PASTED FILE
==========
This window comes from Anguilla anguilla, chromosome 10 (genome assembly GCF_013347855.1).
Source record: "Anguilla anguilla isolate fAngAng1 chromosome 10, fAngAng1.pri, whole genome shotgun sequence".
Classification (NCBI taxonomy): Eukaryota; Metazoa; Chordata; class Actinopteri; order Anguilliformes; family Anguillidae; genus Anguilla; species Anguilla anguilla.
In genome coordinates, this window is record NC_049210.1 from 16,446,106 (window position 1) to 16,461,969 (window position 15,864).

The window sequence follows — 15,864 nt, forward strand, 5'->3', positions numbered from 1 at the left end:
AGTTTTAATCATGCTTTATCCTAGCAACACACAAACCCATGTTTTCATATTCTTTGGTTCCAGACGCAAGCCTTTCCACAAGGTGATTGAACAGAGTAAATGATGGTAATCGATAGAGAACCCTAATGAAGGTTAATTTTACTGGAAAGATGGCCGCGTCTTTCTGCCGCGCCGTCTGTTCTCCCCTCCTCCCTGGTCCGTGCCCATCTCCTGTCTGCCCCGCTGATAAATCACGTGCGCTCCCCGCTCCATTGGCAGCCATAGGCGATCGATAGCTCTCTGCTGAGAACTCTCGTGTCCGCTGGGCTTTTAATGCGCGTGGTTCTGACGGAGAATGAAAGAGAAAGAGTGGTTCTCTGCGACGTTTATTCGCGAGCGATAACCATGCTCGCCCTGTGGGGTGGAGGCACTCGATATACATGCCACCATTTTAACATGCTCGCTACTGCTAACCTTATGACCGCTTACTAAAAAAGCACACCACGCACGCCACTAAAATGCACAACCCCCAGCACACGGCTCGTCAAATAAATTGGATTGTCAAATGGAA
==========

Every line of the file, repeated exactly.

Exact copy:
This window comes from Anguilla anguilla, chromosome 10 (genome assembly GCF_013347855.1).
Source record: "Anguilla anguilla isolate fAngAng1 chromosome 10, fAngAng1.pri, whole genome shotgun sequence".
Classification (NCBI taxonomy): Eukaryota; Metazoa; Chordata; class Actinopteri; order Anguilliformes; family Anguillidae; genus Anguilla; species Anguilla anguilla.
In genome coordinates, this window is record NC_049210.1 from 16,446,106 (window position 1) to 16,461,969 (window position 15,864).

The window sequence follows — 15,864 nt, forward strand, 5'->3', positions numbered from 1 at the left end:
AGTTTTAATCATGCTTTATCCTAGCAACACACAAACCCATGTTTTCATATTCTTTGGTTCCAGACGCAAGCCTTTCCACAAGGTGATTGAACAGAGTAAATGATGGTAATCGATAGAGAACCCTAATGAAGGTTAATTTTACTGGAAAGATGGCCGCGTCTTTCTGCCGCGCCGTCTGTTCTCCCCTCCTCCCTGGTCCGTGCCCATCTCCTGTCTGCCCCGCTGATAAATCACGTGCGCTCCCCGCTCCATTGGCAGCCATAGGCGATCGATAGCTCTCTGCTGAGAACTCTCGTGTCCGCTGGGCTTTTAATGCGCGTGGTTCTGACGGAGAATGAAAGAGAAAGAGTGGTTCTCTGCGACGTTTATTCGCGAGCGATAACCATGCTCGCCCTGTGGGGTGGAGGCACTCGATATACATGCCACCATTTTAACATGCTCGCTACTGCTAACCTTATGACCGCTTACTAAAAAAGCACACCACGCACGCCACTAAAATGCACAACCCCCAGCACACGGCTCGTCAAATAAATTGGATTGTCAAATGGAA